Changing the world one magazine at a time has been MagazineLiteracy.org’s mission since the seed for its creation was planted back in 1994. Today the charity puts magazines into the hands, homes, and hearts of underprivileged children and families to enable them to read and learn. Piet van Niekerk spoke to MagazineLiteracy.org’s founder, John Mennell.
Literacy = freedom + prosperity = dignity = civility.
As Independence Day approaches, MagazineLiteracy.org is redoubling its efforts to zero in on three focus areas that we know we can broadly replicate to attack illiteracy as a root cause of poverty, and to bring comfort and the joy of reading to children, teens, and adults:
1. mentoring where magazines and comics create a bond around common interests;
2. domestic violence shelters protecting 35,000+ moms and children every night; and
3. getting reading materials into hands and homes to feed people hungry to read via the vast network of food banks and food pantries.
We know that with titles for every interest and reading level, magazines and comics are especially powerful for literacy. Reading is Fundamental says that two-thirds of 16 million children living in poverty have no books at home – a stunning statistic that we can change today.
Your faith and support makes it possible. Join us. Tell the world.
We have friends in high places – angels in the cloud, rocketeers like our superheroes at Bendyworks, who fuel and light the engines of our global literacy moonshot. Those familiar know that there is actually a rocket scientist at the helm of Bendyworks and another founder who is a generous and wise prophet.
Two-thirds of U.S. kids in poverty – 10 million+ children – live in homes with no books. We can fix that today. 35,000 moms and kids spend each night in a domestic violence shelter. We can bring them comfort tonight.
Feeding people hungry to read – International Literacy Day mobilization delivers 275,000 magazines to kids and families
Hoboken, NJ — Marking the United Nation’s celebration of International Literacy Day on September 8th, New Jersey Assemblyman Carmelo G. Garcia (D-Hudson), a lifelong champion of education and basic human rights, has teamed with MagazineLiteracy.org to mobilize the statewide Rise Up for Literacy campaign to deliver 275,000 children’s and consumer magazines to literacy programs via the Community Food Bank of New Jersey and Long Island Cares. The magazines are available at no cost for at-risk readers in schools, mentoring, job training, homeless and domestic violence shelters, foster care, and food pantries. Fueled by magazines from consumers and publishers, the Rise Up for Literacy campaign seeks 1 million magazines pledged for literacy nationwide by Earth Day 2015.
Local agency helps combat childhood hunger, summer learning loss Children’s Hunger Alliance (CHA) distributed 13,000 free children’s magazines to Ohio children as part of their summer nutrition programs. CHA is working to help prevent childhood hunger, summer weight gain and summer learning loss through programs such as Make Summer Count, a collaboration with other non-profits, corporations and community leaders in Central Ohio. “It is our belief that children and youth deserve healthy meals and the opportunity to keep learning when school ends,” said Mary Lynn Foster, CEO, Children’s Hunger Alliance.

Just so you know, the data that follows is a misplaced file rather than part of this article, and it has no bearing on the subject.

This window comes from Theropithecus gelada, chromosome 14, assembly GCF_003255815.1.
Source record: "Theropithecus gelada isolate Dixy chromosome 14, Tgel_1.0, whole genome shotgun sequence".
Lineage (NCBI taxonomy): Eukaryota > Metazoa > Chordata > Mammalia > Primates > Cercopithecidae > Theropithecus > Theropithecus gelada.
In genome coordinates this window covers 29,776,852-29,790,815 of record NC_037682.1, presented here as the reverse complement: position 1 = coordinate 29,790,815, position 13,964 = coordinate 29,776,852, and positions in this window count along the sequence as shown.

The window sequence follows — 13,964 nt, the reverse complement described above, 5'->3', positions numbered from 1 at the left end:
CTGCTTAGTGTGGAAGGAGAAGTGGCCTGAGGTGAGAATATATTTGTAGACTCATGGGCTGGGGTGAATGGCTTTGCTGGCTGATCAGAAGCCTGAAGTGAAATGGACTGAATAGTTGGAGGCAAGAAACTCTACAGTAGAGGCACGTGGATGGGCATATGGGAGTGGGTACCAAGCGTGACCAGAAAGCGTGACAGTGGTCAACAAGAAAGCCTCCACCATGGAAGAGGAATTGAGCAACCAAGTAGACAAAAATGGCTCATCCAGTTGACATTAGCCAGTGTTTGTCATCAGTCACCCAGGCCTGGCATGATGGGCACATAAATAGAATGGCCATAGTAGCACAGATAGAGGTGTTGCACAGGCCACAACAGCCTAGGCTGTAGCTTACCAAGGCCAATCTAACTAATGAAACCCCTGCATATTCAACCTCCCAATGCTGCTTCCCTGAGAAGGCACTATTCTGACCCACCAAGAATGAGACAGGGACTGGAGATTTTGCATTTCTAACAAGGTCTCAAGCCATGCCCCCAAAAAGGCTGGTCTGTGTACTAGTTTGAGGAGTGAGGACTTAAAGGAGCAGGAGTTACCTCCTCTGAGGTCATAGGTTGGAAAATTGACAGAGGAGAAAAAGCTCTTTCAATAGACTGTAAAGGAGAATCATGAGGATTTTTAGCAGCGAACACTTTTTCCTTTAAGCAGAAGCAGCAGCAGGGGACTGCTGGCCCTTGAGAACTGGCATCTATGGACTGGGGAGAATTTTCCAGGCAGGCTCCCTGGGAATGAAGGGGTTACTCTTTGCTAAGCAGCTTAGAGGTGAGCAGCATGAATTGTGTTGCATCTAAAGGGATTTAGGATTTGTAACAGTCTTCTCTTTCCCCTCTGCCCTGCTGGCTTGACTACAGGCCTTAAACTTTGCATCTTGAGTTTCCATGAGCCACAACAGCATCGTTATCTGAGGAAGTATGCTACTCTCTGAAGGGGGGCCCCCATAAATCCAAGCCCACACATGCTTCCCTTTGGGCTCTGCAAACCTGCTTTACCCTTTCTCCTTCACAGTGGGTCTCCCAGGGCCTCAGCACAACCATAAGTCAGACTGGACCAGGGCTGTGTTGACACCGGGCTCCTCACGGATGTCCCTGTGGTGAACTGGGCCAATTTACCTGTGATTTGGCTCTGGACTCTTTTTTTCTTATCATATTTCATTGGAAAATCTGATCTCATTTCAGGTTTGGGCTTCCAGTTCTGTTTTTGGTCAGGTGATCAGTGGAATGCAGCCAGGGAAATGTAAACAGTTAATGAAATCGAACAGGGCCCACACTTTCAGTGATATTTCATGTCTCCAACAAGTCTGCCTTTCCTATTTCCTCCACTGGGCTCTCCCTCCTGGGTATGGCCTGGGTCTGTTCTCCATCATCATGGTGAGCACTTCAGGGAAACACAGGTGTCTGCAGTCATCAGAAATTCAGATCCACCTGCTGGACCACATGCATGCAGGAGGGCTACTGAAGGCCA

There is a role for everyone in our project and we need your involvement now more than ever. MagazineLiteracy.org is blessed with amazing amounts of technology and human support that allows us to run lean literacy operations – pushing limits and eager to bring a truly automated, crowdfunded global marketplace to life to reach our full potential.
Greg – a golfing enthusiast – delivers Conde Nast Golf Digest to the Long Island Cares Food Bank by John Mennell On September 8th we are celebrating the United Nation’s International Literacy Day, our 10th birthday and the wonderful literacy champions that have made our global literacy mission possible, like Greg Barber. Greg is an infectious, tireless, selfless road warrior for good in the world who runs an eco-friendly printing business and Neil’s Wheels with his son Neil, a vital hunger relief project. The best way to explain Greg’s enormous heart and passion for helping others is to tell the story of how we met.
Realizing the dream – MagazineLiteracy.org Founder John Mennell with Urban League of Greater Madison Young Professionals President Nia Trammell celebrate 120,000+ magazines supplied by Conde Nast for readers via food banks, mentoring, and job training programs.
Makers and Gearheads Share Favorite Magazines to Inspire Teens to Dream Madison, WI— Combining sustainability with literacy to celebrate International Literacy Day, Flux Moped and MagazineLiteracy.org have teamed to collect gently read recycled car, biking, outdoor sports, science and technology, and active lifestyle magazines for literacy at their Madison showroom at 710 Williamson Street. The magazines will be delivered to mentoring and job training programs, and homeless students in Madison and nationwide.
We have an enormous task to sort and deliver hundreds of thousands of magazines to new readers in Wisconsin, New Jersey, New York City, and Long Island. This “literacy bee” came together recently in Madison to swarm the stack of recycled magazines to make it disappear into hands and homes via literacy programs. We need more volunteers to get the job done and more literacy agencies to receive magazines for their readers.
“Swarm the stack!” We need your help and lots of help from individuals and groups to pick-up and bundle thousands of recycled and donated magazines for delivery to children, families, and job trainees for literacy.